Error Analysis: Propagation, Impact, Estimation
Although the phenomenological descriptions of processes are generally accomplished in terms of differential equations, called mathematical models, solutions can be obtained analytically for simplified cases and numerically for complicated cases. Accuracy of model predictions is dependent on various factors, including
1 the adequacy of the model,
2 the accuracy of the input data, and
3 the accuracy of the solution technique.
Various sources of uncertainties affect the reliability of the predictions of models, as described in this article by Bu and Damsleth (1996). Experimental measurements taken under controlled test conditions to determine the input-output (or cause-and-affect or the parity relationship) response of systems (such as core plugs undergoing a flow test) also involve uncertainties. In general, solutions of models, called model predictions, and the response of the test systems under prescribed conditions can be represented numerically or analytically by functional relationships, mathematically expressed as:
in which / is a system response and xl,x2,x3,... denote the various input variables and parameters. Uncertainties involved in actual calculations (predictions) or measurements (experimental testing) lead to estimated or approximate results, the accuracy of which depend on the errors involved. Therefore, the actual values are the sum of the estimates and the errors. Thus, if f, x1,x2,..., xn indicate the estimated values of the function and its variables, and Δf,ΔAxl,Δx2,...,Δxn represent the errors or uncertainties associated with these quantities, the following equations, expressing the actual quantities as a sum of the estimated values and the errors associated with them, can be written:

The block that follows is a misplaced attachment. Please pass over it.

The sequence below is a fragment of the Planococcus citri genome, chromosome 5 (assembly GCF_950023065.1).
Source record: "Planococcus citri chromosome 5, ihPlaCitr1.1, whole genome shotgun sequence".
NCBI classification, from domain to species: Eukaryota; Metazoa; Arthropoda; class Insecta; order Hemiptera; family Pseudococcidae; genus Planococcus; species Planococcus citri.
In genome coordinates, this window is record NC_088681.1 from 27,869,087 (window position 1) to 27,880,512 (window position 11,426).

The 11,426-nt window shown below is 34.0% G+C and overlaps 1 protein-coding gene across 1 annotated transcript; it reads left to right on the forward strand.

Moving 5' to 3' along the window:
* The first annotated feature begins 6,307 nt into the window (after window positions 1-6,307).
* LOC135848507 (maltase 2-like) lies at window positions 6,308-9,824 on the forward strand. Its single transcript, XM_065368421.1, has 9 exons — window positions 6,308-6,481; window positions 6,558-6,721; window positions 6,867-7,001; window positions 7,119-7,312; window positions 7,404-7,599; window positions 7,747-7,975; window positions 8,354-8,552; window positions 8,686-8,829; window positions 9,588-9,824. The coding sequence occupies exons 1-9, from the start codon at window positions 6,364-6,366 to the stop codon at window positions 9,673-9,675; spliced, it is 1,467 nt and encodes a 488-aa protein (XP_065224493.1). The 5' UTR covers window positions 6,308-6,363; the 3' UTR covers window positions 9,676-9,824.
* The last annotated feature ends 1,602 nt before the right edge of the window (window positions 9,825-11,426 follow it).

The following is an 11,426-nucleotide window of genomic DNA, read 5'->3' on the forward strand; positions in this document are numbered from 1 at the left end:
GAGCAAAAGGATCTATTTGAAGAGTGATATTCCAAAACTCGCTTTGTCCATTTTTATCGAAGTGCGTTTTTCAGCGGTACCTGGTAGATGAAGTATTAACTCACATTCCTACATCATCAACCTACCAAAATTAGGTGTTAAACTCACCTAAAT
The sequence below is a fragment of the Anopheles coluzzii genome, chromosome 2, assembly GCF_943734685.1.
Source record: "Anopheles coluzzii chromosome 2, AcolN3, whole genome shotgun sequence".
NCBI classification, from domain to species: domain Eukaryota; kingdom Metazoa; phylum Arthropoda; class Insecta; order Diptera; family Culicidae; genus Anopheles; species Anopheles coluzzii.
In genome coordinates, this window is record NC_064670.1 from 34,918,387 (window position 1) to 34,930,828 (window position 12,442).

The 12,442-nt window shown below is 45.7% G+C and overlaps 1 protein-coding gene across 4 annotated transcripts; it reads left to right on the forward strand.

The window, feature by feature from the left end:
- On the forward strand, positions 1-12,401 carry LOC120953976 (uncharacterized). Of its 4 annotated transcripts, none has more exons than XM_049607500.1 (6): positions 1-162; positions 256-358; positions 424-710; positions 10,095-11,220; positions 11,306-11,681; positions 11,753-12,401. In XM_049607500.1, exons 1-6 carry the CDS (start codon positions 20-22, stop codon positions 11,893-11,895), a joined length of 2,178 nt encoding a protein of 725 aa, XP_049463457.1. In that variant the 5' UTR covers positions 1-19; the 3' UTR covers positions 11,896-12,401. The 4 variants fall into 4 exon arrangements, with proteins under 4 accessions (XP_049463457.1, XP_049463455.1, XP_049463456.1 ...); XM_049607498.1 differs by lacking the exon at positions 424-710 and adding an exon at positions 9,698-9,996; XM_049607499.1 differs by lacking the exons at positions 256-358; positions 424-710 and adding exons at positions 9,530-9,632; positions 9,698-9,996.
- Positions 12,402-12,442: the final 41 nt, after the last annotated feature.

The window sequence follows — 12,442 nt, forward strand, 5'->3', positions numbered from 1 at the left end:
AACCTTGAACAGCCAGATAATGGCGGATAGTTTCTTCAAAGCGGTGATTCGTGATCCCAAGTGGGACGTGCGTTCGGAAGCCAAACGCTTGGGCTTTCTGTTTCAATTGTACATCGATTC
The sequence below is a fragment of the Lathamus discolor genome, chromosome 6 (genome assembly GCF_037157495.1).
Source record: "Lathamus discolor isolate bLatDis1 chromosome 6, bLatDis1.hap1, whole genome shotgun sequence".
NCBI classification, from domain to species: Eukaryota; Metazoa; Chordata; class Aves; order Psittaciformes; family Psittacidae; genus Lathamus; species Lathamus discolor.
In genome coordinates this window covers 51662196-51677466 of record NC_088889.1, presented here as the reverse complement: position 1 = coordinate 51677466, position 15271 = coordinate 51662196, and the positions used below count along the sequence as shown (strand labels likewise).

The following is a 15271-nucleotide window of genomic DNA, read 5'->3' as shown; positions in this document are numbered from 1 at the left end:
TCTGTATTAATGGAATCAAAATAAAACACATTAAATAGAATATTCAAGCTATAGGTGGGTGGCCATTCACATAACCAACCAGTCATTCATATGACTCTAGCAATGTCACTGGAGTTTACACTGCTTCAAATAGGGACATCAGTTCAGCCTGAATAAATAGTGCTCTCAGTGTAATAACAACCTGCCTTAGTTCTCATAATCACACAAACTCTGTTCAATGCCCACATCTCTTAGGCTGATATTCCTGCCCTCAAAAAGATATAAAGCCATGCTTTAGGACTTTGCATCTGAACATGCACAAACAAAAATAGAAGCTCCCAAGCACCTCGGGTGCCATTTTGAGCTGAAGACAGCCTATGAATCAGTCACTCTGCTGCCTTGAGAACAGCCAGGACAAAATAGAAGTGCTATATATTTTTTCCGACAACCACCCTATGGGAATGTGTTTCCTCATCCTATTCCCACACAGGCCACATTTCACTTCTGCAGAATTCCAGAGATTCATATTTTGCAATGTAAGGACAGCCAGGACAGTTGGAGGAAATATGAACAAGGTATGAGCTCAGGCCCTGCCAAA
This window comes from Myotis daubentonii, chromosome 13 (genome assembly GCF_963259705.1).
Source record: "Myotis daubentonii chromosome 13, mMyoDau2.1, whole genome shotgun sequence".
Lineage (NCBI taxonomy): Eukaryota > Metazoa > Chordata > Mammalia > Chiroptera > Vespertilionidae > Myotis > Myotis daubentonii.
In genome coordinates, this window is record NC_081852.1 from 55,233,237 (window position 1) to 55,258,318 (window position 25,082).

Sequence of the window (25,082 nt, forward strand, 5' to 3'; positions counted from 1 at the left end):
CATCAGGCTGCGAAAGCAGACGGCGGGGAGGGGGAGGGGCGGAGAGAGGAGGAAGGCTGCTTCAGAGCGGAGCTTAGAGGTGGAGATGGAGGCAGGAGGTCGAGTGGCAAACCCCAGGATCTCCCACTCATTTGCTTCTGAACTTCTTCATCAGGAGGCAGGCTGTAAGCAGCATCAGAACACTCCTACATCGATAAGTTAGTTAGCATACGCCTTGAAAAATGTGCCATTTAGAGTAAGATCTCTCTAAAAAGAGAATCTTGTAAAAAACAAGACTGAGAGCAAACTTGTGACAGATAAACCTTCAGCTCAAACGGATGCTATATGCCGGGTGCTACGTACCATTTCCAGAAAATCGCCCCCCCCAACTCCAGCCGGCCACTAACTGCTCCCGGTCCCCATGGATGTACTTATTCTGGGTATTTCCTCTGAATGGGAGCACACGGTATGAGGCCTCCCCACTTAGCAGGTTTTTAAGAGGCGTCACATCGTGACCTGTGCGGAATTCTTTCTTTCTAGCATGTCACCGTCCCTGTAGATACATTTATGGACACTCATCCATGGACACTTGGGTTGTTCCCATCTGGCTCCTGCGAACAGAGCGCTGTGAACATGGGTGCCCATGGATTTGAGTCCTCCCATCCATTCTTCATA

The estimation of the propagation and impact of errors is usually based on a Taylor series expansion (Chapra and Canale, 1998):
Neglecting the higher order terms for relatively small errors, Eq. 17-11 can be written in a compact form as:
Then, applying Eqs. 17-7-10 into Eq. 17-12, the error or the uncertainty in the function value can be estimated by (Chapra and Canale, 1998):
The uncertainty associated with summation and/or subtraction of numbers, defined by Eqs. 17-7 through 9, is the square root of the squares of the uncertainties in these numbers (Reilly, 1992). Thus, if
The relative uncertainty in a multiplication or division of numbers is the square root of the sum of the squares of the relative uncertainties in these numbers (Reilly, 1992). Thus, if
the error in the function value as a result of using an erroneous measured value of x = 0.5±0.1 can be estimated by applying Eq. 17-13 as:
Thus, substituting x = 0.5 and Δx = 0.1 into Eqs. 17-20 and 21 yields f = 0.6 and Δf = 0.1. Therefore, the calculated value is expressed according to Eq. 17-10 as:
Thus, Eqs. 17-23 through 25 lead to the following relative error expression:
Applying Eq. 17-14 for Eq. 17-23 results in
Thus, they express relative error in the calculated K value as a function of the measurements involving errors as (apply Eq. 17-14):
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